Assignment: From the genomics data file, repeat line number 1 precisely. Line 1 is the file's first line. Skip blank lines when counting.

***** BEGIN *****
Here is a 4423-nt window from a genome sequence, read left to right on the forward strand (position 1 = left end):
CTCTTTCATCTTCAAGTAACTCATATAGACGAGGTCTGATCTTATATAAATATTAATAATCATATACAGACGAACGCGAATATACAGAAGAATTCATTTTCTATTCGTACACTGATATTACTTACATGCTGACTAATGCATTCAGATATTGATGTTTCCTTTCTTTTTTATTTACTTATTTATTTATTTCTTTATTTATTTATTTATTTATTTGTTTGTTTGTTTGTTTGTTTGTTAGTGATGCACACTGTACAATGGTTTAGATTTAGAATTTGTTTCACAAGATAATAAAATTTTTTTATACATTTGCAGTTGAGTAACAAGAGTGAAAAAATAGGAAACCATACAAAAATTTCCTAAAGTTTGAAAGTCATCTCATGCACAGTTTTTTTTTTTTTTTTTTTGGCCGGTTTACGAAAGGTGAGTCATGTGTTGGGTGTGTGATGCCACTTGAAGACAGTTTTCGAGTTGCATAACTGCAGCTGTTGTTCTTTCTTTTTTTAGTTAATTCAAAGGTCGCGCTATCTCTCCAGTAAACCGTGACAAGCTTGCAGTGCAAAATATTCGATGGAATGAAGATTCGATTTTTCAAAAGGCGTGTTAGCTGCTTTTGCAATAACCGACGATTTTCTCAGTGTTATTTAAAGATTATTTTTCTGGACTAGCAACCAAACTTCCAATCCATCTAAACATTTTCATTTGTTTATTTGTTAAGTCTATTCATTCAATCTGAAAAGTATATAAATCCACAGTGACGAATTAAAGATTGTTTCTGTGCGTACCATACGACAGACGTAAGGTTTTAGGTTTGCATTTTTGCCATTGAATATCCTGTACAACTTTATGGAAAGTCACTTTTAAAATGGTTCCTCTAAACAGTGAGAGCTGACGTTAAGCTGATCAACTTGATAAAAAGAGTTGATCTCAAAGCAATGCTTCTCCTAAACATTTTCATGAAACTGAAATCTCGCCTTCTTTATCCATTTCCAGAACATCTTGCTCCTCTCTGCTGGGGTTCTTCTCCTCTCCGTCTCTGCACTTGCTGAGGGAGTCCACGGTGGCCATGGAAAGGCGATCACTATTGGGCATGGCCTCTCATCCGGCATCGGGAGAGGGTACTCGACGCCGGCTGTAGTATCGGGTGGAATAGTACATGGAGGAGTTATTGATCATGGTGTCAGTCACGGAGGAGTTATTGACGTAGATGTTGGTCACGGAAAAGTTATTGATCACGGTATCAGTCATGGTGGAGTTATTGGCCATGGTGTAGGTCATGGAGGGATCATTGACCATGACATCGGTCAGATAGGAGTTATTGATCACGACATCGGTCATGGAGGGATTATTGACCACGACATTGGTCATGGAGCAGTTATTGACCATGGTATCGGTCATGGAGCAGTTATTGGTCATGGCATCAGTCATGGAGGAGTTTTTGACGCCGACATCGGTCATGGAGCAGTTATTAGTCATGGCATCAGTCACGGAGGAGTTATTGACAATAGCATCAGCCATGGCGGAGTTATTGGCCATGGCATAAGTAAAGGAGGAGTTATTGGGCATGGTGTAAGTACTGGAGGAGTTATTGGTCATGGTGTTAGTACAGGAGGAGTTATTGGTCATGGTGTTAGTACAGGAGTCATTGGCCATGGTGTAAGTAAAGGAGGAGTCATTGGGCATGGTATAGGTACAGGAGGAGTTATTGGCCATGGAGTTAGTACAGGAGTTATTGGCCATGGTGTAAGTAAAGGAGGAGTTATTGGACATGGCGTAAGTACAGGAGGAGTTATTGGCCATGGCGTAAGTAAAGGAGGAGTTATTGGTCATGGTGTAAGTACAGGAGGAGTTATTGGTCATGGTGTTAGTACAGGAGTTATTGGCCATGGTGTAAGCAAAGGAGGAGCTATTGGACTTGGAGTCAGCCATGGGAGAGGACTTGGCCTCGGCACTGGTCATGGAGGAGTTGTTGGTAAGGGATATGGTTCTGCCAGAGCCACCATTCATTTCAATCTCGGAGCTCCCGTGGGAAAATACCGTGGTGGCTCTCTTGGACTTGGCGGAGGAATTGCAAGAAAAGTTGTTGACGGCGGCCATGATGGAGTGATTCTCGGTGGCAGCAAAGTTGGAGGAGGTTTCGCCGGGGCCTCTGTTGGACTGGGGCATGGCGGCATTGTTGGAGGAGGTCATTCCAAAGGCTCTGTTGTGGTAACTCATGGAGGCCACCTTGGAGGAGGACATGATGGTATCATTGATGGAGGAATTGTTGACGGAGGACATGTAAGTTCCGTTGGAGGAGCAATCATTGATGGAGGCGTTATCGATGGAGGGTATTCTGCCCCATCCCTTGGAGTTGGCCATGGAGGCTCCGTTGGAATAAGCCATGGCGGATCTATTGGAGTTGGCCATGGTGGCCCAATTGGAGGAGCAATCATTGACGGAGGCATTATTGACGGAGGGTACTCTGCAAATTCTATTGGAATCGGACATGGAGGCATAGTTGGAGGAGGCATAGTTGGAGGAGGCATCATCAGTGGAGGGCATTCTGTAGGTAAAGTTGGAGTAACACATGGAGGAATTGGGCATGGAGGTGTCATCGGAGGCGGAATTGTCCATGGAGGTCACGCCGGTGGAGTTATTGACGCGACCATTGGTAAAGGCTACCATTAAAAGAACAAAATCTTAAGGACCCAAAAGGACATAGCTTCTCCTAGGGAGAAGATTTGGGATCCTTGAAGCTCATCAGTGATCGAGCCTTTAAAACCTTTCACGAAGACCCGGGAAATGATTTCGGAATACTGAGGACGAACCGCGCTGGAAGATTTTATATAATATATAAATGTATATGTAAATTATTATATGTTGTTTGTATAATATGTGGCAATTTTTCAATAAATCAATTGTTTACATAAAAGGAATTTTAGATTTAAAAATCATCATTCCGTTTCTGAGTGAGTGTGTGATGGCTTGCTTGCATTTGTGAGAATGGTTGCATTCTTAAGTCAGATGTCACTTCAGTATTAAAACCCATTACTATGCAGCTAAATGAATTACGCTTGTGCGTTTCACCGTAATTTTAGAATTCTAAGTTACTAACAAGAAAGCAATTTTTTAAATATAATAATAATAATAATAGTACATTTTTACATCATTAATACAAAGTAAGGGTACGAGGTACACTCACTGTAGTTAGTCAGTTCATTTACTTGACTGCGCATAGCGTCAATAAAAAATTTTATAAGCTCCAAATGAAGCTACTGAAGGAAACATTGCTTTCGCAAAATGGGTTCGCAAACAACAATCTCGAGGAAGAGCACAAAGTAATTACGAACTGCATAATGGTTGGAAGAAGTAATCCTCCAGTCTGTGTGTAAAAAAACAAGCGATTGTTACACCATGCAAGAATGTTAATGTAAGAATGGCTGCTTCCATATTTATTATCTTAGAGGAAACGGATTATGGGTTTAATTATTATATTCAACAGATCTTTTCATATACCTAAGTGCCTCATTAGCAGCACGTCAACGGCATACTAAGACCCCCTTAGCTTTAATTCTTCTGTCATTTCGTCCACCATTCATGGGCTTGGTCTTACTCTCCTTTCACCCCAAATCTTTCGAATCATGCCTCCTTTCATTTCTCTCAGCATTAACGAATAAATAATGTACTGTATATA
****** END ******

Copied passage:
Here is a 4423-nt window from a genome sequence, read left to right on the forward strand (position 1 = left end):